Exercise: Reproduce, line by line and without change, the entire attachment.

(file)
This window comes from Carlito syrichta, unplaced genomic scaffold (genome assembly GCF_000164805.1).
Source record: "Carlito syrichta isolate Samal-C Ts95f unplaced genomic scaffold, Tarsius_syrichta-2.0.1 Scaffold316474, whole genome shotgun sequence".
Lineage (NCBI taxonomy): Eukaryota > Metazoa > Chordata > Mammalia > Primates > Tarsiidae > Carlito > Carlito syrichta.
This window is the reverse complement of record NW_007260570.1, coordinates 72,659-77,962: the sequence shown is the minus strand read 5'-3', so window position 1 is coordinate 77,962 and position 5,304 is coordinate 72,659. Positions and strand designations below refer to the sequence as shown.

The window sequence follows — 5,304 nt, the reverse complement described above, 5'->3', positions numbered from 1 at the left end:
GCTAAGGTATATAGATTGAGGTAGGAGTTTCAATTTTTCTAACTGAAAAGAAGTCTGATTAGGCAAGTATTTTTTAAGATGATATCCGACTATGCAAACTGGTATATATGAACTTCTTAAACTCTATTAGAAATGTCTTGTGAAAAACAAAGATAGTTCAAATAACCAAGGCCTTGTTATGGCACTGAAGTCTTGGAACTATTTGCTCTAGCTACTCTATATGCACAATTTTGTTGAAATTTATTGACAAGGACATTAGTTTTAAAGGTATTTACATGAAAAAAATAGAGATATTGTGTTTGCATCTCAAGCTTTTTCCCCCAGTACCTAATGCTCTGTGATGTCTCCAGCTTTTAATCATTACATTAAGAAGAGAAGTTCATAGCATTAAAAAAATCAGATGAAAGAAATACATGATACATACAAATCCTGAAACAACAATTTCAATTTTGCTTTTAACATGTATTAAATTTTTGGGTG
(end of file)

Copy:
This window comes from Carlito syrichta, unplaced genomic scaffold (genome assembly GCF_000164805.1).
Source record: "Carlito syrichta isolate Samal-C Ts95f unplaced genomic scaffold, Tarsius_syrichta-2.0.1 Scaffold316474, whole genome shotgun sequence".
Lineage (NCBI taxonomy): Eukaryota > Metazoa > Chordata > Mammalia > Primates > Tarsiidae > Carlito > Carlito syrichta.
This window is the reverse complement of record NW_007260570.1, coordinates 72,659-77,962: the sequence shown is the minus strand read 5'-3', so window position 1 is coordinate 77,962 and position 5,304 is coordinate 72,659. Positions and strand designations below refer to the sequence as shown.

The window sequence follows — 5,304 nt, the reverse complement described above, 5'->3', positions numbered from 1 at the left end:
GCTAAGGTATATAGATTGAGGTAGGAGTTTCAATTTTTCTAACTGAAAAGAAGTCTGATTAGGCAAGTATTTTTTAAGATGATATCCGACTATGCAAACTGGTATATATGAACTTCTTAAACTCTATTAGAAATGTCTTGTGAAAAACAAAGATAGTTCAAATAACCAAGGCCTTGTTATGGCACTGAAGTCTTGGAACTATTTGCTCTAGCTACTCTATATGCACAATTTTGTTGAAATTTATTGACAAGGACATTAGTTTTAAAGGTATTTACATGAAAAAAATAGAGATATTGTGTTTGCATCTCAAGCTTTTTCCCCCAGTACCTAATGCTCTGTGATGTCTCCAGCTTTTAATCATTACATTAAGAAGAGAAGTTCATAGCATTAAAAAAATCAGATGAAAGAAATACATGATACATACAAATCCTGAAACAACAATTTCAATTTTGCTTTTAACATGTATTAAATTTTTGGGTG